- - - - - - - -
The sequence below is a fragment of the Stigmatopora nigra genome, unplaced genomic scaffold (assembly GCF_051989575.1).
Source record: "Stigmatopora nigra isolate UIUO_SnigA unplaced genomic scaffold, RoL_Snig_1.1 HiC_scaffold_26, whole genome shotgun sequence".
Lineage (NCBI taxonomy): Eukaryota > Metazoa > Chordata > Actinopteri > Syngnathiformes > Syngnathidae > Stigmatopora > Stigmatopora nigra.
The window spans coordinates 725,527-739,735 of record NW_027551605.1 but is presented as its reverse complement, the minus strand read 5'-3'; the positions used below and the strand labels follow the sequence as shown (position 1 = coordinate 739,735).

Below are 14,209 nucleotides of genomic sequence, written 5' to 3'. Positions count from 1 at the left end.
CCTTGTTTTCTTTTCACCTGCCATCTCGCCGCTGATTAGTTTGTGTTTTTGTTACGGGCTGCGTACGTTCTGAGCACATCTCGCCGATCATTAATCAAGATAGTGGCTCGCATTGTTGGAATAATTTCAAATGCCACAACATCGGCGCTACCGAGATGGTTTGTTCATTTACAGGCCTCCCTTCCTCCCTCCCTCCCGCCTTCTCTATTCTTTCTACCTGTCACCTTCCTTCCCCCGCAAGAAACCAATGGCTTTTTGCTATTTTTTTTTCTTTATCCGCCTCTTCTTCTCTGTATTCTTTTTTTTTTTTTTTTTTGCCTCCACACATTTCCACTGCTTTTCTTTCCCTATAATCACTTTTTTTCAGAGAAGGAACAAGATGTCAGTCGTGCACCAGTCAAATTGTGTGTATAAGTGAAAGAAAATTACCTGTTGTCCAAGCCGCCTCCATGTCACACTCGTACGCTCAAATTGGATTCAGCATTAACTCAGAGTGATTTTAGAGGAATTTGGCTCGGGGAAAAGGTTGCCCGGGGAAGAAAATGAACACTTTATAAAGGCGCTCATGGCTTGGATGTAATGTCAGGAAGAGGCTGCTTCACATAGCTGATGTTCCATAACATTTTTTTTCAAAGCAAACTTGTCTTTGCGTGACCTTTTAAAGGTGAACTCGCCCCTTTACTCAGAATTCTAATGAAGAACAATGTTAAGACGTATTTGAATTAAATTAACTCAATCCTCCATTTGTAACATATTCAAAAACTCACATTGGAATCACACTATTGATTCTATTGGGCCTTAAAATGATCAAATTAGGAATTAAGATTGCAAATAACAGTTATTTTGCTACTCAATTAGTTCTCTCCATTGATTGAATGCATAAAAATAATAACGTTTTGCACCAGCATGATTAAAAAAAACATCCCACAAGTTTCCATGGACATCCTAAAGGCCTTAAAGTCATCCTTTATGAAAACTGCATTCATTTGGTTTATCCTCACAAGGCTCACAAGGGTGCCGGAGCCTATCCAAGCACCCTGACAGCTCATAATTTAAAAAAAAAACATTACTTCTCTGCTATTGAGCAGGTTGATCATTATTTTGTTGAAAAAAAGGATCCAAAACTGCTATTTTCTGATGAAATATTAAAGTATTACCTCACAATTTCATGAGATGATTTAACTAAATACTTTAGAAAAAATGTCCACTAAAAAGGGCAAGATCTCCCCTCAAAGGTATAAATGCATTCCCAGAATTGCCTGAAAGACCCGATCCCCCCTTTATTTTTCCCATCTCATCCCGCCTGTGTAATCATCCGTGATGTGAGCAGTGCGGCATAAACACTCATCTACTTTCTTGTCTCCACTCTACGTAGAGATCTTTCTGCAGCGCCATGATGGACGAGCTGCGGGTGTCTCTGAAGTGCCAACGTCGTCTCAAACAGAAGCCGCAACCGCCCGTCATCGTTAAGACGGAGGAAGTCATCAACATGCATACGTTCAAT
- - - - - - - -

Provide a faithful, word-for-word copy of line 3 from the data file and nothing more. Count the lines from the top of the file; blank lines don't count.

Lineage (NCBI taxonomy): Eukaryota > Metazoa > Chordata > Actinopteri > Syngnathiformes > Syngnathidae > Stigmatopora > Stigmatopora nigra.